Tuesday, May 11, 2010
Illiana Expressway gets another green light
The Illiana Expressway has been given the go-ahead—first in Indiana—and now in Illinois. Legislation that would allow the project to move forward through a public-private partnership awaits the governor's signature. That act will simply be a formality since Illinois Gov. Pat Quinn considers the project to be his future legacy.
What a disappointment Pat Quinn has been to so many who had hoped his fight-for-the-little-guy attitude could transform the governor's mansion, still lingering from the ill repute of its former occupants.
Instead, Quinn has embraced previous administration's tactics in his clamor for votes to keep him in the style to which he has become accustomed. Politics as usual is deeply entrenched in the Land of Lincoln.
The Illiana Expressway has been just another politically-motivated bad joke perpetrated on the people of Illinois who have had to pay for it.
It is a smokescreen for the South Suburban Airport/Peotone Airport as pointed out in an insightful column by Guy Tridgell in the May 11, 2010 Southtown Star . Tridgell called the Illiana "our very own Tobacco Road," referencing the 1932 novel by Erskine Caldwell that ends with the tragic death of the main characters.
"The airport has become the crazy aunt of Illinois who's permanently locked up in the attic. She is dying a slow, quiet death," Tridgell wrote.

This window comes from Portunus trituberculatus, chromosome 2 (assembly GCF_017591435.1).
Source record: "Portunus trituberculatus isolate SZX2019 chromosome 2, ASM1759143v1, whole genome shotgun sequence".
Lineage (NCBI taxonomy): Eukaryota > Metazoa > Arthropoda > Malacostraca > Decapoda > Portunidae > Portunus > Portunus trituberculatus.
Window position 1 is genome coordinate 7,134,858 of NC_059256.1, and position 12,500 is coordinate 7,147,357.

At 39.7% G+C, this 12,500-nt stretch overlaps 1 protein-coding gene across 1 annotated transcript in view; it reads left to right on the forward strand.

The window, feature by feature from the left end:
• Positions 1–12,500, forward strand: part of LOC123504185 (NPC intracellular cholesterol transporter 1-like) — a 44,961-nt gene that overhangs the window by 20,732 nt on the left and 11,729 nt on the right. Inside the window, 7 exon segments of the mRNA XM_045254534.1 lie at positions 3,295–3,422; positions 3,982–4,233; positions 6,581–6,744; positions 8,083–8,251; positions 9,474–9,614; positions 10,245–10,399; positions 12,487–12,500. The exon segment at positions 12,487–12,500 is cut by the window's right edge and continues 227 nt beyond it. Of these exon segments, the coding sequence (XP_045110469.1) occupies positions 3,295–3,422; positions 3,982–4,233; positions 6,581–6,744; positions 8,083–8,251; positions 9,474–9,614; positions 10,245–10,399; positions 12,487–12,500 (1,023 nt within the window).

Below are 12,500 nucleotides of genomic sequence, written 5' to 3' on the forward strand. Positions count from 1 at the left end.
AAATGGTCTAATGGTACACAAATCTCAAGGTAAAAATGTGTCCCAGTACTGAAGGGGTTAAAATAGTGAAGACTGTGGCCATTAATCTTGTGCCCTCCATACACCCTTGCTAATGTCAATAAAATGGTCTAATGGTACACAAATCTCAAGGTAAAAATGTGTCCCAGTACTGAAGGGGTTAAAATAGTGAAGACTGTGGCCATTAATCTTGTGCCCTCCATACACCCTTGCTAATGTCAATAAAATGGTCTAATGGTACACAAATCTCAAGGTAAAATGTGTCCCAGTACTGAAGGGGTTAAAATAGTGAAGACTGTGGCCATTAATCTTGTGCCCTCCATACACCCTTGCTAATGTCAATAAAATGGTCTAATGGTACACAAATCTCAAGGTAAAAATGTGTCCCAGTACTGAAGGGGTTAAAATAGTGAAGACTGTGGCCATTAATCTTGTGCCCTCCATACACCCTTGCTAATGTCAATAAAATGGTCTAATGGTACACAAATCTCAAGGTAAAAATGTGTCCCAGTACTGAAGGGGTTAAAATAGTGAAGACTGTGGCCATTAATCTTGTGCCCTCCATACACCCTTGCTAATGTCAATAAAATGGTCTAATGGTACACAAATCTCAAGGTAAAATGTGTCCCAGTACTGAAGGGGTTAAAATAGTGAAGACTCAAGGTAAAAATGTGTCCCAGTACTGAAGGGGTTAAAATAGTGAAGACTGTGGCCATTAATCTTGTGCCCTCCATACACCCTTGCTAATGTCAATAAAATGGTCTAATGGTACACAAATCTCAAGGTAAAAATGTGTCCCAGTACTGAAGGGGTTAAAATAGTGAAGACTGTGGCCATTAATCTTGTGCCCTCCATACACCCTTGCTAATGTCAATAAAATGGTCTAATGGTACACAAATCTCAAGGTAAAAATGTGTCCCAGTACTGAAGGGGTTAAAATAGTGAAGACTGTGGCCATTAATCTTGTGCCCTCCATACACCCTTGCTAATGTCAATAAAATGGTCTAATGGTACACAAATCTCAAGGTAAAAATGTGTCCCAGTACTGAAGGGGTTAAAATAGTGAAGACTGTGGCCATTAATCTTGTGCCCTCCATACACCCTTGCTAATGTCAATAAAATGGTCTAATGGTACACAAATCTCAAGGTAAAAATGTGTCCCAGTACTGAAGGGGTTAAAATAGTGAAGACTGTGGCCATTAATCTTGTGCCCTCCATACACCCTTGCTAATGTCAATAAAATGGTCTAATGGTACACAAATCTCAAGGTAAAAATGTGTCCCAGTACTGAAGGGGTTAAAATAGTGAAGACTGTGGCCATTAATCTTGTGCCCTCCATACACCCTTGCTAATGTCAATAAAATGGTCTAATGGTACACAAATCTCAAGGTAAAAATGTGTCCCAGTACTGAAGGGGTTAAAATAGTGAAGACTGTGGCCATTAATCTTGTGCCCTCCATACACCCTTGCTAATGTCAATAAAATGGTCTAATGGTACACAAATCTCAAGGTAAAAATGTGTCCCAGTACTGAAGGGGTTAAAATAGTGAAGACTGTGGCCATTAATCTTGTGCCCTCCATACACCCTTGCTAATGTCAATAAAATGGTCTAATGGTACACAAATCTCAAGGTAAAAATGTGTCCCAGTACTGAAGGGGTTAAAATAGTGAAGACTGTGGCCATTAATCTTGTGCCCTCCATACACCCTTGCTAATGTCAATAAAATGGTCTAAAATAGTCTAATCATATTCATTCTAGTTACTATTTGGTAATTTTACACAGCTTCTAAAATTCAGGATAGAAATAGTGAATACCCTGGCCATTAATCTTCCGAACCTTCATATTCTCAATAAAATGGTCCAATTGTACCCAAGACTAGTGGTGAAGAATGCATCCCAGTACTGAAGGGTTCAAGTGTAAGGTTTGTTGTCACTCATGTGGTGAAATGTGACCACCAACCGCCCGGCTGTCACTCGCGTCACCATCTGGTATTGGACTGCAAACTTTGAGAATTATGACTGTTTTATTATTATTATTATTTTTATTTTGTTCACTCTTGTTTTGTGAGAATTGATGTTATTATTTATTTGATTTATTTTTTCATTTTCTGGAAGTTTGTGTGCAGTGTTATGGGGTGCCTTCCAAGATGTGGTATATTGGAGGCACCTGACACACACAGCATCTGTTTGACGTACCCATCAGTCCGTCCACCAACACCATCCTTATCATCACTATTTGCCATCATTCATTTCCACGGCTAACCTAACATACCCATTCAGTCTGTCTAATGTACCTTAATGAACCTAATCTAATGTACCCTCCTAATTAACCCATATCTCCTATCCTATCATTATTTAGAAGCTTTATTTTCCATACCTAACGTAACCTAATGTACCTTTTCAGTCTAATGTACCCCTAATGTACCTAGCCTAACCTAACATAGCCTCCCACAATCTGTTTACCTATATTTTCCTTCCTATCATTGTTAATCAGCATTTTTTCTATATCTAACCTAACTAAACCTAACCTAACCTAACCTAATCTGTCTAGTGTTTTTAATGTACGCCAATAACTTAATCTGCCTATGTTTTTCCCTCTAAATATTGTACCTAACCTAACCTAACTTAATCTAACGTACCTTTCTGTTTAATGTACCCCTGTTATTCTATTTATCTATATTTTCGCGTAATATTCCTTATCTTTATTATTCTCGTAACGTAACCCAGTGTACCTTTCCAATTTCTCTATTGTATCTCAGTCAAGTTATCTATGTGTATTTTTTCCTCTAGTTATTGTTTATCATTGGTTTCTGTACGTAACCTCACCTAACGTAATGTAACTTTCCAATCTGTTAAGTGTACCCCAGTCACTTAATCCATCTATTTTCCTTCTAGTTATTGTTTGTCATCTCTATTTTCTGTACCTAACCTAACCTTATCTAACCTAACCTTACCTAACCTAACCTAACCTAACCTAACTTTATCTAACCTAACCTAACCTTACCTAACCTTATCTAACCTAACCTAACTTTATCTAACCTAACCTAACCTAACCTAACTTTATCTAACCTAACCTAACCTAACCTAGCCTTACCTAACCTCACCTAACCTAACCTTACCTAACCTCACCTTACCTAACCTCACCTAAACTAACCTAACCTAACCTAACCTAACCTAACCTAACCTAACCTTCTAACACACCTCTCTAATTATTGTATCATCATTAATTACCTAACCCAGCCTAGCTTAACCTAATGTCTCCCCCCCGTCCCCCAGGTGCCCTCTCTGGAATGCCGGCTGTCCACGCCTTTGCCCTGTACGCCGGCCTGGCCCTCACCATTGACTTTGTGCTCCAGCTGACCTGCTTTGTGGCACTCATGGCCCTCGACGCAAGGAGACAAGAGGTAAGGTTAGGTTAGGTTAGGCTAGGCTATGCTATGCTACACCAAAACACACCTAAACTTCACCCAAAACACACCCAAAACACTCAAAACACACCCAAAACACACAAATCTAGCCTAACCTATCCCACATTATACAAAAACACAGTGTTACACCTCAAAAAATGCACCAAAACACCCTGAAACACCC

He concluded, "They don't want to tell the constituents that they have failed, so they have created a new project as a diversion with the hope everyone stays quiet. The Illiana Expressway - the perfect smoke screen."
Tridgell is correct. The Illiana—once a part of the far-reaching, far-fetched 23,000-acre airport project—may be all that is left of Illinois' once grandiose plans.
But while Illinois officials and airport boosters hope the Illiana becomes the yellow-brick road to their avionic version of Oz, they may find that by using the same tactics, same tired arguments, and attempts at factual manipulation, the road may suffer the same fate as the airport.
The game changer, however, may be something Illinois officials rarely think about; it is the one thing that has surprised them in the past—Indiana.
At the same time that Illinois officials are crowing about their passed-too-quickly legislation to build the Illiana Expressway, Indiana officials look at the Illiana as a real tool for economic development and job creation.
Indiana's version of Oz also has an airport—the Gary/Chicago International Airport—that is real, viable, and a potential money-maker rather than the black hole for money that has been the Peotone Airport project. An Illiana Expressway could be a benefit to the transportation network in place in Indiana. Instead of the tar and chip roads that traverse the area where Illinois wants to bring millions of passengers per year, pavement leads to Indiana's airport. The Illiana could be an enhancement.
The Illiana could bring additional access to the Gary/Chicago airport.
Tridgell also called attention to the fact that neither state owns land for the project, nor has an exact location even been identified. Additional studies are needed. It could be decades before a spade of dirt is turned.
Given the amount of time devoted to the Peotone Airport, and the lack of will to make sweeping changes in the way Illinois does its business, there is little doubt that Illinois politicians and their employees will still be hawking the Illiana Expressway in the year 2040 and beyond.